After the president announced his selections of Condoleezza Rice and Margaret Spellings for new cabinet positions last week, the press coverage centered on the political implications of their appointments in the next administration.

Much of the media buzz, however, focused on the kissing habits of President Bush.

USA Today ran a piece Thursday that opened with the titillating query, “Is there too much kissing going on the White House?”

Maria Puente gave us the juicy details: G.W. kissed Condi on the cheek twice, but “went even further with Margaret Spellings, whom he smacked on the lips.” Went even further? What’s he shooting for next, second base? Should outgoing Agricultural Secretary Ann Veneman be worried?

“Moreover, it could be argued that it was Spellings who initiated the kiss, after giving him a pat on the back,” Puente wrote.

Of course, she was totally asking for it.

In a futile attempt to substantiate the gossip, Puente invited two experts to weigh in on the issue. Amy Oppenheimer, a business consultant on workplace sexual harassment, warned that powerful men kissing their subordinates is “risky business.” Jacqueline Whitmore, head of the Protocol School of Palm Beach, also clucked her tongue with disapproval: “Kissing on the lips would not be appropriate.”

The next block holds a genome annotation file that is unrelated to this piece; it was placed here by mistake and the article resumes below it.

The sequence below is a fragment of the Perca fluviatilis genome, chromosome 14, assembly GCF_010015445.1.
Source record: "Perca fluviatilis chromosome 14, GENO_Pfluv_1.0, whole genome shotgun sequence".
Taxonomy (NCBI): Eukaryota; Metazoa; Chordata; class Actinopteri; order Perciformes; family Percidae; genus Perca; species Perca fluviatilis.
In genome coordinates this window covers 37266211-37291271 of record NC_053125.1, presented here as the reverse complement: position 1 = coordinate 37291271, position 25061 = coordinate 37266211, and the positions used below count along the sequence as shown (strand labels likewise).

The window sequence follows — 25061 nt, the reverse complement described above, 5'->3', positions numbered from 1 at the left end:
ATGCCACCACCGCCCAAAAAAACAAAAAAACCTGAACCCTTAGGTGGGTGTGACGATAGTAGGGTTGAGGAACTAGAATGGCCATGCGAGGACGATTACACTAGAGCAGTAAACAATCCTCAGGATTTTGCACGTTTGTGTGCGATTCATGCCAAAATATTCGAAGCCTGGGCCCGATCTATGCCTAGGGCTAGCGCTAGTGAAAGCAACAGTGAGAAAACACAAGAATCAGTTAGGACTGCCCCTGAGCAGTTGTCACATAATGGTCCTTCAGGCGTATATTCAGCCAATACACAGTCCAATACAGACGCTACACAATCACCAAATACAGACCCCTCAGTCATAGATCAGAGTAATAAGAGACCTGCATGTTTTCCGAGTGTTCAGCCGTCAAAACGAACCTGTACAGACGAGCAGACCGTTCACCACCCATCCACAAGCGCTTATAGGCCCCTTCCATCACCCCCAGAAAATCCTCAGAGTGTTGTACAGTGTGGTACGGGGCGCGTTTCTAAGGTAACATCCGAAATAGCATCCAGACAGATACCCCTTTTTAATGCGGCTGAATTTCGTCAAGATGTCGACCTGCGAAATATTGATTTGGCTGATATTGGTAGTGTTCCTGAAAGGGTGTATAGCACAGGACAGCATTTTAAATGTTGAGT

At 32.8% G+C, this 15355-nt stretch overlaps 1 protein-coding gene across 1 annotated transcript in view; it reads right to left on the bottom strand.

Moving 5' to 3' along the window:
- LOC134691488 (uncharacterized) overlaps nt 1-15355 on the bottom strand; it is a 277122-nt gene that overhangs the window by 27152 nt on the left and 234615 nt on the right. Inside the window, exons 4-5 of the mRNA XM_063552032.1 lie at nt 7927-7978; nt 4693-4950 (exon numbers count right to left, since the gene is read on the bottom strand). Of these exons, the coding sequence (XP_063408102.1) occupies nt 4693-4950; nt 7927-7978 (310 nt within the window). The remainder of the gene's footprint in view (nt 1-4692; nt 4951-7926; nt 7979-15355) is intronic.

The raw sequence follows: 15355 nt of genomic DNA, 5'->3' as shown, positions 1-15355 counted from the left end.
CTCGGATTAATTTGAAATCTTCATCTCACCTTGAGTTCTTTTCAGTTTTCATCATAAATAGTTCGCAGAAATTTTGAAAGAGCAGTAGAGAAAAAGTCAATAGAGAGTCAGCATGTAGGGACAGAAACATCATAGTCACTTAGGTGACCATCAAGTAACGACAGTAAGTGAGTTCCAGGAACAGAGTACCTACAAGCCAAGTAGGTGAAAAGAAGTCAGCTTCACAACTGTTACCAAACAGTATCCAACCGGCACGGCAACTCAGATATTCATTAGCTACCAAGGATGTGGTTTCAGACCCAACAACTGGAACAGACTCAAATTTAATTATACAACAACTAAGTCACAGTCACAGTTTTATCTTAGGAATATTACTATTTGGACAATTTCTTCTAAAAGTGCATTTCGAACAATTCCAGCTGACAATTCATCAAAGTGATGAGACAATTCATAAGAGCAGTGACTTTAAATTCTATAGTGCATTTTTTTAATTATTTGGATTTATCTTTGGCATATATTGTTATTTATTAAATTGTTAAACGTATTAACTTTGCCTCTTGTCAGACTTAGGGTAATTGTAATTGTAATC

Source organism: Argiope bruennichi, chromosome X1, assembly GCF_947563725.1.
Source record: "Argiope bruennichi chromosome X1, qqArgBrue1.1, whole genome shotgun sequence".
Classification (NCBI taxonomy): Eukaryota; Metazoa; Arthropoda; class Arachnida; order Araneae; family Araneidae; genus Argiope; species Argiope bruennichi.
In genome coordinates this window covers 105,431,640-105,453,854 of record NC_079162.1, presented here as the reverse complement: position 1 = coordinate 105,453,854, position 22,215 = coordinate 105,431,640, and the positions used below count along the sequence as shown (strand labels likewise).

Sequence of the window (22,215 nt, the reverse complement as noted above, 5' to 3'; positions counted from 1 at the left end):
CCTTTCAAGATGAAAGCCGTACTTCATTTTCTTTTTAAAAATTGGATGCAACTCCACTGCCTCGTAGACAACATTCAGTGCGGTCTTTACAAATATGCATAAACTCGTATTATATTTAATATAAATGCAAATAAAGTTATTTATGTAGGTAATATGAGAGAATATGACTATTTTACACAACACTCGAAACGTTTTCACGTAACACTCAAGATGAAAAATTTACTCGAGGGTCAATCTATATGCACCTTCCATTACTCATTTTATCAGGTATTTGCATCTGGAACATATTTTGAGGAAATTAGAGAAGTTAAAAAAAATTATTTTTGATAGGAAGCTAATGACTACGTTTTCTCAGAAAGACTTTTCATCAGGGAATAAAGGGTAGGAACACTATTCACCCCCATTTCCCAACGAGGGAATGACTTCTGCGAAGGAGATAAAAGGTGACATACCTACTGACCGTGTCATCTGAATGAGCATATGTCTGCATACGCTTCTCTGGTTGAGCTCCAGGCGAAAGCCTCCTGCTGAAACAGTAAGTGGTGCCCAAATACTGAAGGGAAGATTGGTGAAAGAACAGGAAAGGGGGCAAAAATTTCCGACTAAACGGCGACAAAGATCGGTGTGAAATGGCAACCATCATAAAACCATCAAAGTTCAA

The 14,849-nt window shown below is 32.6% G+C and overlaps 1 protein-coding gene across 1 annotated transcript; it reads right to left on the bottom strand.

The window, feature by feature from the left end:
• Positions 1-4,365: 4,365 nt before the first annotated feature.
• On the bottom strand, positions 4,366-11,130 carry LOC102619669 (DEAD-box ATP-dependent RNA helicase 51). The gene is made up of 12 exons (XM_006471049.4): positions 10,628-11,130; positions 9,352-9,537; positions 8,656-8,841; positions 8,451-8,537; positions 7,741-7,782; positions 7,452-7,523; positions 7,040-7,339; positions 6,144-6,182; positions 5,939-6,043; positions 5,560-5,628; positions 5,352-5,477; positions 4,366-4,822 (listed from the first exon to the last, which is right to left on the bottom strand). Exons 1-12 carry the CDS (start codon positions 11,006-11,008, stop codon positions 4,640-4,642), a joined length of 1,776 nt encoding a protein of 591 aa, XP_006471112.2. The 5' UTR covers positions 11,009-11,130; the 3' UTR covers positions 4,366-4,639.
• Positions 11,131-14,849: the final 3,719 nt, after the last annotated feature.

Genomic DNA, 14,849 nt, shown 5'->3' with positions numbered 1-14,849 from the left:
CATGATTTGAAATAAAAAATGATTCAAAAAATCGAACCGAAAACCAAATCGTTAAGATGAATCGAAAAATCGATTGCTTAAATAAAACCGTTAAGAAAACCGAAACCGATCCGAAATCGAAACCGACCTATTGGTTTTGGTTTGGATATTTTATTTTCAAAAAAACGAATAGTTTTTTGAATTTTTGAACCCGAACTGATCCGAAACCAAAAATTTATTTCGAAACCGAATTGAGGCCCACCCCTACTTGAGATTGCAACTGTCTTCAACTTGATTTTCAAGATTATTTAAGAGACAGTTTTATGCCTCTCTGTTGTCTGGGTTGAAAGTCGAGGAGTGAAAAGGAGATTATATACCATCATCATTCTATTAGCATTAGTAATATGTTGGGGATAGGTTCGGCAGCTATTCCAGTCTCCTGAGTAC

If this one article wasn’t enough, Puente compiled a series of comments from her readers and published a follow-up piece, “Sounding off about Bush’s smooching.” With reactions ranging from approval to outrage to quips about former president Bill Clinton, we tend to agree with Paula from Indiana: “I don’t care if Bush wants to give someone a friendly peck. Let’s move on to the real issues.”

The Washington Post ran its own version of the kiss-and-tell on Friday, “President Bush’s Kissing Cabinet” (also picked up by MSNBC). Unlike USA Today, fashion writer Robin Givhan took a more light-hearted look at the president’s pecking peccadilloes. Without the heavy-handed talk of sexual harassment or inappropriate behavior, Givhan framed the story within the broader custom of “bussing”, or casual kissing.

Nonetheless, any attention paid to the issue seems trivial. The blogger Obsidian Order summed up this sentiment nicely:

Thank you Washington Post for using 750 words for what I can say in nine: George Bush kisses women. He does not kiss men.

Chris Bodenner

Chris Bodenner is a CJR intern.